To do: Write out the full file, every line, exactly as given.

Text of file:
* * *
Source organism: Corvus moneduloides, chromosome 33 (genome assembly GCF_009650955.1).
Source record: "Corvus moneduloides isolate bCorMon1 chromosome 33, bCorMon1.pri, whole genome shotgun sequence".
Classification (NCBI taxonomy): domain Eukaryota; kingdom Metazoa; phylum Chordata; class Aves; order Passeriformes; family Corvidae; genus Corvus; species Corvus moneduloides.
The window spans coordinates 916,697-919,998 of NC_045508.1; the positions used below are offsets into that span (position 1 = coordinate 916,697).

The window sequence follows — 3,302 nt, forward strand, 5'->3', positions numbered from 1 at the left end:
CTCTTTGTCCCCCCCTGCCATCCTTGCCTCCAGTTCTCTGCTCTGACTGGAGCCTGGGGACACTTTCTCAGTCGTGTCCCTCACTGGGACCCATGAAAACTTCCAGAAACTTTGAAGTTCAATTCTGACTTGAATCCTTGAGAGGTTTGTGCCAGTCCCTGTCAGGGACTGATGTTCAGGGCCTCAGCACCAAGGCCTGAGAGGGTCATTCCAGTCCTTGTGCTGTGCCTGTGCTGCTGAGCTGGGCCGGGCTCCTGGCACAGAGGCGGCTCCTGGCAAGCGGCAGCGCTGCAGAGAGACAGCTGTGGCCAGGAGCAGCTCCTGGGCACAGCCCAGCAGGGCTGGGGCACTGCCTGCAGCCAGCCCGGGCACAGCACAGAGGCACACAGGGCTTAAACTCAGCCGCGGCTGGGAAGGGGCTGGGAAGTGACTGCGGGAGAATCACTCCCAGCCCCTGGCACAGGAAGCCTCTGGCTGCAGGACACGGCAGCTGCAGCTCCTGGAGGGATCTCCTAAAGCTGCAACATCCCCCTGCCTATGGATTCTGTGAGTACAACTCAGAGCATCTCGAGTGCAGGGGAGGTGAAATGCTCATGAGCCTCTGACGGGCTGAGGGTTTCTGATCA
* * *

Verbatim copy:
Source organism: Corvus moneduloides, chromosome 33 (genome assembly GCF_009650955.1).
Source record: "Corvus moneduloides isolate bCorMon1 chromosome 33, bCorMon1.pri, whole genome shotgun sequence".
Classification (NCBI taxonomy): domain Eukaryota; kingdom Metazoa; phylum Chordata; class Aves; order Passeriformes; family Corvidae; genus Corvus; species Corvus moneduloides.
The window spans coordinates 916,697-919,998 of NC_045508.1; the positions used below are offsets into that span (position 1 = coordinate 916,697).

The window sequence follows — 3,302 nt, forward strand, 5'->3', positions numbered from 1 at the left end:
CTCTTTGTCCCCCCCTGCCATCCTTGCCTCCAGTTCTCTGCTCTGACTGGAGCCTGGGGACACTTTCTCAGTCGTGTCCCTCACTGGGACCCATGAAAACTTCCAGAAACTTTGAAGTTCAATTCTGACTTGAATCCTTGAGAGGTTTGTGCCAGTCCCTGTCAGGGACTGATGTTCAGGGCCTCAGCACCAAGGCCTGAGAGGGTCATTCCAGTCCTTGTGCTGTGCCTGTGCTGCTGAGCTGGGCCGGGCTCCTGGCACAGAGGCGGCTCCTGGCAAGCGGCAGCGCTGCAGAGAGACAGCTGTGGCCAGGAGCAGCTCCTGGGCACAGCCCAGCAGGGCTGGGGCACTGCCTGCAGCCAGCCCGGGCACAGCACAGAGGCACACAGGGCTTAAACTCAGCCGCGGCTGGGAAGGGGCTGGGAAGTGACTGCGGGAGAATCACTCCCAGCCCCTGGCACAGGAAGCCTCTGGCTGCAGGACACGGCAGCTGCAGCTCCTGGAGGGATCTCCTAAAGCTGCAACATCCCCCTGCCTATGGATTCTGTGAGTACAACTCAGAGCATCTCGAGTGCAGGGGAGGTGAAATGCTCATGAGCCTCTGACGGGCTGAGGGTTTCTGATCA